Richmond Times-Dispatch

Some GOP leaders urge Trump to yield as vote challenges falter

- BY PAUL KANE

Several prominent Republican­s said this weekend that President Donald Trump’s legal arguments had run their course, calling on him to concede to Joe Biden or at least allow the presidenti­al transition process to begin.

“The conduct of the president’s legal team has been a national embarrassm­ent,” former New Jersey Gov. Chris Christie said Sunday on ABC’s “This Week.”

Christie, a Trump confidant who helped run debate preparatio­ns, said the Republican Party needed to focus on trying to win Georgia’s two runoff elections on Jan. 5 to secure the Senate majority, rather than continuing with the unsuccessf­ul legal challenges of the election results.

“The rearview mirror should be ripped off,” Christie said.

Late Saturday, after a federal judge threw out Trump’s legal attempt to invalidate all of Pennsylvan­ia’s votes, Sen. Patrick Toomey, R-Pa., congratula­ted Biden and Vice Presidente­lect Kamala Harris on their victory and encouraged the president to accept that result.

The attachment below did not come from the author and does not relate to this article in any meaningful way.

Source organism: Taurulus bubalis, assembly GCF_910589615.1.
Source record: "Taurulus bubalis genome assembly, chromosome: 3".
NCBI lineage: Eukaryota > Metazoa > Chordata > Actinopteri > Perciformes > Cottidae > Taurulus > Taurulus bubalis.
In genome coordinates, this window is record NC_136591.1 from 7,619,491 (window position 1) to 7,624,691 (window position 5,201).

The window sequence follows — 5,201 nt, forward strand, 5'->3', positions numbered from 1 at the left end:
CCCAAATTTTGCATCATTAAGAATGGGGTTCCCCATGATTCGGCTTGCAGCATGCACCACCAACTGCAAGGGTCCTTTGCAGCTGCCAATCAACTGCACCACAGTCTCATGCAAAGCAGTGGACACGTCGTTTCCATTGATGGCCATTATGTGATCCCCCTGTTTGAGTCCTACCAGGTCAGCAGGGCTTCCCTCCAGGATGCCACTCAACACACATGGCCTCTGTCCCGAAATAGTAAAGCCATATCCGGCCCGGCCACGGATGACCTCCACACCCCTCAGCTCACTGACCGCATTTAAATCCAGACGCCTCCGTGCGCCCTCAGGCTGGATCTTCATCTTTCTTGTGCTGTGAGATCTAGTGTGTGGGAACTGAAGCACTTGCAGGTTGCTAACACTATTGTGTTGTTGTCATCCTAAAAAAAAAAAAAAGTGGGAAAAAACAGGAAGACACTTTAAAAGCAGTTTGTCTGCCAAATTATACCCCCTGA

“President Trump has exhausted all plausible legal options to challenge the result of the presidenti­al race in Pennsylvan­ia,” said Toomey, noting that he ushered that judge, U.S. District Court Judge Matthew Brann, onto the federal bench as a “longtime conservati­ve Republican.”

This result, Toomey noted, followed Georgia’s certificat­ion Friday of Biden’s victory there and Michigan’s GOP legislativ­e leaders rejecting efforts to block the certificat­ion of Biden’s clear victory there.

“I congratula­te President-elect Biden and Vice President-elect Kamala Harris on their victory. They are both dedicated public servants, and I will be praying for them and for our country,” Toomey said.

Sen. Lisa Murkowski, R-Alaska, said Sunday that courts had so far found Trump’s claims to be without merit and called a “pressure campaign” on state legislator­s to influence the electoral outcome unpreceden­ted and inconsiste­nt with the democratic process.

“It is time to begin the full and formal transition process,” she said.